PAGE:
Mike McBride

The Danger in Invalidating Someone's Mental Health Experience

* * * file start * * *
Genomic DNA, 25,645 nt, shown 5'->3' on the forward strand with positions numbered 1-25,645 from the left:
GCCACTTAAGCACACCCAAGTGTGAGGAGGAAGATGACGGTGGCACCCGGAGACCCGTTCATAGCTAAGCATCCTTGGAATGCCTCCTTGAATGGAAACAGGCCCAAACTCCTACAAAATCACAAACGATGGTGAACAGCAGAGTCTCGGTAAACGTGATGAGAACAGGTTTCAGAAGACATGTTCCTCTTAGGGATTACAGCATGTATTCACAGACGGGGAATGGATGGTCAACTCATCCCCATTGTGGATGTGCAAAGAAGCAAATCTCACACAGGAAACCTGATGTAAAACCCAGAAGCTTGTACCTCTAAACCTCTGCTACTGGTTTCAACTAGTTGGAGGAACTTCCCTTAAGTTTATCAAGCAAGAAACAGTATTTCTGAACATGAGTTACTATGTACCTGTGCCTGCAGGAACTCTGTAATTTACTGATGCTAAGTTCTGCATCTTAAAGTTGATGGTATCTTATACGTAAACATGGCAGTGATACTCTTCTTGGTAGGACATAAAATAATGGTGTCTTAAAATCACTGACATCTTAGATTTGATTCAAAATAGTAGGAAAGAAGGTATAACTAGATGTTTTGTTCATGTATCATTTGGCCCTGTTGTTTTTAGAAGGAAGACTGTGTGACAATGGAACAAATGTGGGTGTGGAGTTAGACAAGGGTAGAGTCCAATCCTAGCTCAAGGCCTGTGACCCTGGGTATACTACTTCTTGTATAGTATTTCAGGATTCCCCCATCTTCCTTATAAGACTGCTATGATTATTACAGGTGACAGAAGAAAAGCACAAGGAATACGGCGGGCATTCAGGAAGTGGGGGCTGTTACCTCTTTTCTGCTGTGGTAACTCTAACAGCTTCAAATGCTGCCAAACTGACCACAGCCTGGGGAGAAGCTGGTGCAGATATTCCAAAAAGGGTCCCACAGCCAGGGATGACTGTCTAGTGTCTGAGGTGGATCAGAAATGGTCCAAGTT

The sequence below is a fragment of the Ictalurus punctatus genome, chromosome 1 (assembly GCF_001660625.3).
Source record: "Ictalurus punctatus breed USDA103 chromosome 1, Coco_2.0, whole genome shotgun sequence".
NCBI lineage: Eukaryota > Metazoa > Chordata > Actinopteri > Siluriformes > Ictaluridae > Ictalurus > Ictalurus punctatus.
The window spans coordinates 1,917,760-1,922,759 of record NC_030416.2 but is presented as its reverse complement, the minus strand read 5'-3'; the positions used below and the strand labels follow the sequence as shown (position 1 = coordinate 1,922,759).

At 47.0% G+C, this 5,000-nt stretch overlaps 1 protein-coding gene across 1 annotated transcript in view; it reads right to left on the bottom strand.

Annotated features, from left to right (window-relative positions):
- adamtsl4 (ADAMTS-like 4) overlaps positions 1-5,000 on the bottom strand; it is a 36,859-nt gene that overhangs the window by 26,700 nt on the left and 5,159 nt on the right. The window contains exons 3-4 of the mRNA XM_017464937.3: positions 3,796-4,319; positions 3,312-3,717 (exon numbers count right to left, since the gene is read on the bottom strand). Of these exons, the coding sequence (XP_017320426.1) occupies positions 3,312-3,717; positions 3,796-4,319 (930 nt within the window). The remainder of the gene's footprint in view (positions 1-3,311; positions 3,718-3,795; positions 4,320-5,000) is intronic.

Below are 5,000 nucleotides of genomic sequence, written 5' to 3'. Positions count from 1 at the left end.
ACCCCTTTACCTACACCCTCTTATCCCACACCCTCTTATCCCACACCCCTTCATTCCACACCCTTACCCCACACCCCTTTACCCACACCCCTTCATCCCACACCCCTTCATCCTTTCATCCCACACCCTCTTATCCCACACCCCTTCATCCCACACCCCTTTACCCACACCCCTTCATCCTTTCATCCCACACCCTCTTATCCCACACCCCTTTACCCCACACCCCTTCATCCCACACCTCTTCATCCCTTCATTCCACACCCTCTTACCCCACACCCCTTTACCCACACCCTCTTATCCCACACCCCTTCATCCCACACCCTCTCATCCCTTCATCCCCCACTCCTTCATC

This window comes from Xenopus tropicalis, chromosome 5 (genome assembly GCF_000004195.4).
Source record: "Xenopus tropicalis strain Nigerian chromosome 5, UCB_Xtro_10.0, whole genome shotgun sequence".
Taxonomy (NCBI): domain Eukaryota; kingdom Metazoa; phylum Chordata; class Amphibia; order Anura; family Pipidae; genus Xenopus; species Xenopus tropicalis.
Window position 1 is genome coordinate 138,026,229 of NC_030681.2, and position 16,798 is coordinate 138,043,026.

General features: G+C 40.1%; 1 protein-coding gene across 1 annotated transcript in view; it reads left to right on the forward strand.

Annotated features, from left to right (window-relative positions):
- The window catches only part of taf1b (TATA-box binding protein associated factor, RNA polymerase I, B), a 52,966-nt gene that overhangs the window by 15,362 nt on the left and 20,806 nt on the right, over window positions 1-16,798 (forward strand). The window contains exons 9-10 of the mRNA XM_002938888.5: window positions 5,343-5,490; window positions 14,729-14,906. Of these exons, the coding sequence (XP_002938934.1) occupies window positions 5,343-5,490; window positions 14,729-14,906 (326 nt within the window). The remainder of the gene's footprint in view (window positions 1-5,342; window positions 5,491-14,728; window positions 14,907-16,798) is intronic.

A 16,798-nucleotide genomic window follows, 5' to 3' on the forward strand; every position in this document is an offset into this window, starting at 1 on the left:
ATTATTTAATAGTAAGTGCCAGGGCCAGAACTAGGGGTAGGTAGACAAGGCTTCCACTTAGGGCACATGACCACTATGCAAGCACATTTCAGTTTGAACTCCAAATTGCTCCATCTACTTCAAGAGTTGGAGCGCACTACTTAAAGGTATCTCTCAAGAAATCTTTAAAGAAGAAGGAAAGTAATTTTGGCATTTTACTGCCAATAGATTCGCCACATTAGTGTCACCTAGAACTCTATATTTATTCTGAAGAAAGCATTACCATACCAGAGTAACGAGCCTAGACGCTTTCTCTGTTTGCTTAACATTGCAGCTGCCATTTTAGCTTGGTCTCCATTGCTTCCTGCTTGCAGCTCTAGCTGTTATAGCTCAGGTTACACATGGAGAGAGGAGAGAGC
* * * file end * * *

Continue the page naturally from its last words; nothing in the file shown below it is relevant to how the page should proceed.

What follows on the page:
I have shared about the importance of validating someone’s story when it comes to abuse or mental health, but I saw something later that made me want to write more about the little ways we invalidate someone’s experience. It all started with this story, where Heidi shares what is probably not an uncommon scenario: “The first time I needed to go to the hospital for mental health reasons, I was in my early 20s and I was scared. I didn’t know what to expect or what was going to happen. I had nearly no familiarity with talking openly to anyone about my inner workings, let alone to strangers. Eventually, you, the doctor, commenced with asking me what was wrong. I didn’t know how to respond. I froze while searching for my words. And that’s when you said “it.” “Did your boyfriend break up with you?” I stared back bewildered, and eventually replied:“I don’t have a boyfriend.”You: “Oh, is that why you’re sad?”Me, in disbelief: “… No.”” What we see here is a young woman in distress because of a mental health condition and having the doctor, and others, ask questions that appear to be very dismissive. Tying a major depressive episode to being sad about a breakup. Because you know, young women get all “in their feels” when they have a breakup, so it’s probably nothing more than that. Except major depression is more than that! Someone heading to a hospital for mental health care is not sad a boy doesn’t like them anymore, is not hormonal, and is not angry about not getting a job, or even looking for a break from a stressful job. They are sick, in every meaning of that word, and they need treatment from caring and compassionate health workers. We could go on about the inherent sexism in Heidi’s story, but I leave that to her to tell by following the link above. What I want to talk about is the dismissiveness, because that really cuts across all genders and people who are struggling. As I consider mental health struggles there has always been a standard list of things people say that while maybe not meaning to be dismissive, are. And when someone dismisses our story or our situation, it can have some really negative impacts. Things like: “It’s not that bad” “Are you just tired?” “You need more exercise, or to eat healthier” “Just stop being so negative” Every one of these comes across as you wanting to provide an easy answer so that you can stop having to think about mental health. You need them to get better because they’re bringing you down, so it’s frankly easier for you to be dismissive, as opposed to trying to validate what someone is feeling or going through. That might require more time talking and thinking about mental illness, and who wants to do that? Yet, that’s exactly what helps someone feel validated. Being able to tell their story to someone willing to not dismiss it. We could also talk about abuse here too, and all the ways our stories all invalidated. How many of these have you heard from folks who find out about the abuse you dealt with as a child, or even as an adult: “You were young, you’ll get over it” (Or you don’t remember it that well) “Are you sure it was abuse?” “I can’t imagine (abuser) doing that” “Why didn’t you just leave?” “How could you have let that happen?” Sadly, I’ve seen these phrases applied to adults in abusive relationships, and I’ve also seen them applied to children by people who clearly do not understand how incredibly hurtful they are to hear. Again, abuse is not a subject many of us want to talk about, or even think about. It’s dark, painful and ugly. Knowing that someone we care about was, or is being, abused is painful. It hurts, and often we want to avoid that hurt, so again we find a way to question it. To dismiss this person in front of us who is dealing with that same uncomfortableness, only more so because it’s their story, they don’t get to walk away from it. These are not things they want to hear. Hearing them usually leads to an immediate shutdown. A decision that my story is too much, that I need to go back to being quiet, possibly even go back to being abused, because there’s no one willing to even validate what I’m going through, let alone support me through it. And that silence kills people. Don’t doubt that for a second. Please keep that in mind before you speak. That person sharing their story doesn’t need you to solve all of their problems, they just need you to know, to be there with them, and validate that what they are feeling is real and OK. That’s not that hard when you think about it, but it will be uncomfortable. Is someone else’s life worth some discomfort to you? I sure hope it is. The original version of this article appeared on the author’s blog.